Shake up in Kenya's logistics scene as MSC, Bollor seek approval for Sh695b deal

Containers at the Port of Mombasa. [Omondi Onyango, Standard]

Global shipping line MSC Group has sought regulatory approvals for its acquisition of Bolloré Group’s business in Africa, a transaction that is expected to tighten MSC’s grip of Kenya’s shipping and logistics industry.

The two companies have filed an application with the Comesa Competition Commission (CCC) seeking approval for the acquisition of Bolloré Africa Logistics (BAL) by MSC Group from its parent company Bolloré Group.

The firms had in April signed an agreement that would see MSC acquire BAL for Sh725 billion (€5.7 billion) from the French giant through its wholly owned subsidiary SAS Shipping Agencies Services Sàrl (SAS Lux).

Acquiring BAL, which is among the major players in Kenya’s logistics sector, would see MSC emerge as an even bigger player in the local industry. BAL’s offerings in Kenya include services in supply chain, warehousing and long-haul freight.

MSC Group is also an equally big player in Kenya’s shipping and logistics. In addition to its container liner shipping, sea freight forwarding business and inland container transportation, MSC Group has recently gotten a deal to run the second container terminal at the Port of Mombasa.

“The proposed transaction involves the acquisition by SAS Lux, a wholly owned subsidiary of MSC, of 100 per cent of BAL from Bolloré SE,” said the Comesa competition watchdog in a statement dated August 9 inviting stakeholders to submit their views on the transaction by August 30.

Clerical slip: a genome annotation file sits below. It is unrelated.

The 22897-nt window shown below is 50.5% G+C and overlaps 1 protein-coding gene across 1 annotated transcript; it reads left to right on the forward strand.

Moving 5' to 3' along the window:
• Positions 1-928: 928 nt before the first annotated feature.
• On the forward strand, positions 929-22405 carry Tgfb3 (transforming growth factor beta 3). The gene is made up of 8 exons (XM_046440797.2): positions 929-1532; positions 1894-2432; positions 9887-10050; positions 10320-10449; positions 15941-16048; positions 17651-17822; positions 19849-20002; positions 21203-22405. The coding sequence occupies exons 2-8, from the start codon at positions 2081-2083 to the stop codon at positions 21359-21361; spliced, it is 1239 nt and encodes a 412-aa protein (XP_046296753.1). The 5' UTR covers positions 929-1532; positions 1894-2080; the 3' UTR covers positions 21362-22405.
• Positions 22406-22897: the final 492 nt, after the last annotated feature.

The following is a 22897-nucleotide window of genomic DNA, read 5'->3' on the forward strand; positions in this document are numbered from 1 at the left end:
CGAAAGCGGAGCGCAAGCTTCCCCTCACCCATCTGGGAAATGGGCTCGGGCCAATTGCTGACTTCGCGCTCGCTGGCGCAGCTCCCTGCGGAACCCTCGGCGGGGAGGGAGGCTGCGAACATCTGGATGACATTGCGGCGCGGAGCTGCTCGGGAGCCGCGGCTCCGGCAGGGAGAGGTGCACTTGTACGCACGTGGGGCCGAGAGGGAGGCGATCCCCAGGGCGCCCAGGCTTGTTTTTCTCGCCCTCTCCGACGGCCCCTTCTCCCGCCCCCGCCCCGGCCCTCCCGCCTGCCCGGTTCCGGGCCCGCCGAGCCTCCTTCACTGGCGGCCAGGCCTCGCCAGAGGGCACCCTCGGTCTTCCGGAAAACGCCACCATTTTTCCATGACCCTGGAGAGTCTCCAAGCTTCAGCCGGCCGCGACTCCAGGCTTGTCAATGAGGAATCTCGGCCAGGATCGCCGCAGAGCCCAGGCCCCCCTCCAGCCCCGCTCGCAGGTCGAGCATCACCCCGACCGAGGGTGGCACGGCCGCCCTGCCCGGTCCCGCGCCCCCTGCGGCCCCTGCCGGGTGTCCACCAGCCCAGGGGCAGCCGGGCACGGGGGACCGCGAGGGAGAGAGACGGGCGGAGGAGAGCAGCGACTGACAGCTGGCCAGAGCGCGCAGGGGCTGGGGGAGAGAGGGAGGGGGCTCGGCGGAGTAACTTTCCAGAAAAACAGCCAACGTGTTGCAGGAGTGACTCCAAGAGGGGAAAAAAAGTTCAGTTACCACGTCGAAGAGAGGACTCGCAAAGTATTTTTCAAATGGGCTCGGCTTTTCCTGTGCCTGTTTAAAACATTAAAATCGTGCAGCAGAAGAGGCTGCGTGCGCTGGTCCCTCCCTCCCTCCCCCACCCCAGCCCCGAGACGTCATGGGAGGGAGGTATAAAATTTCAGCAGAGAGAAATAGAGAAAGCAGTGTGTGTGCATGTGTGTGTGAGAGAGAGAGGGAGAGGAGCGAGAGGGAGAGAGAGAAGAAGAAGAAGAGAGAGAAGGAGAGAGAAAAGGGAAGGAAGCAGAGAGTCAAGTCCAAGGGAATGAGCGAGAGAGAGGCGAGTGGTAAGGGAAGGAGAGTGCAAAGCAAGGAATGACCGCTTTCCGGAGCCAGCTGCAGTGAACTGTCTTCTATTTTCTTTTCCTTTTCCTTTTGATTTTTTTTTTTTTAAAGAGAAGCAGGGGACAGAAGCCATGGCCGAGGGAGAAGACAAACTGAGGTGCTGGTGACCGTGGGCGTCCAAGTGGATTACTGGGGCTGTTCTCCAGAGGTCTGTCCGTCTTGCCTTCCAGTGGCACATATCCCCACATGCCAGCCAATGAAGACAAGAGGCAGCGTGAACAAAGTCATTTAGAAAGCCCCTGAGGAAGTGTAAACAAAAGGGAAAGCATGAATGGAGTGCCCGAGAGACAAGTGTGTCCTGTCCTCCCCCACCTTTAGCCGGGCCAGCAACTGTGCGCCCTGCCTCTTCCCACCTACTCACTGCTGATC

“In the Common Market, MSC Group provides container liner shipping services, sea freight forwarding services and inland transportation services, and recently obtained approval to acquire joint control of one container terminal in Mombasa from the CCC.”

In the deal that will see the Swiss shipping liner take over operations at the second container terminal at the Mombasa Port, MSC Group through SAS will increase its shareholding in the Kenya National Shipping Line (KNSL) to 47 per cent while KPA will have a stake of 53 per cent.

KNSL is in turn expected to become the new operator of the second container terminal, where it will offer freight forwarding and container liner shipping services.

MSC – through SAS – will have joint control of KNSL with the Kenya Ports Authority (KPA).

The second container terminal comprises of three berths (20 to 22). In the first phase of the upgrade, two of the berths were completed in 2016 and are currently operated by KPA.

The has just been completed and was constructed at a cost of Sh32 billion and financed by the Japan International Cooperation Agency (Jica). Construction works are being undertaken by Japanese Toyo Construction Company.

“The parties have submitted that the activities and geographic footprint of the MSC Group and BAL are mainly of a complementary nature. In this regard, the MSC Group believes that the proposed transaction will create synergies between its activities and BAL’s activities throughout Africa,” said the CCC.

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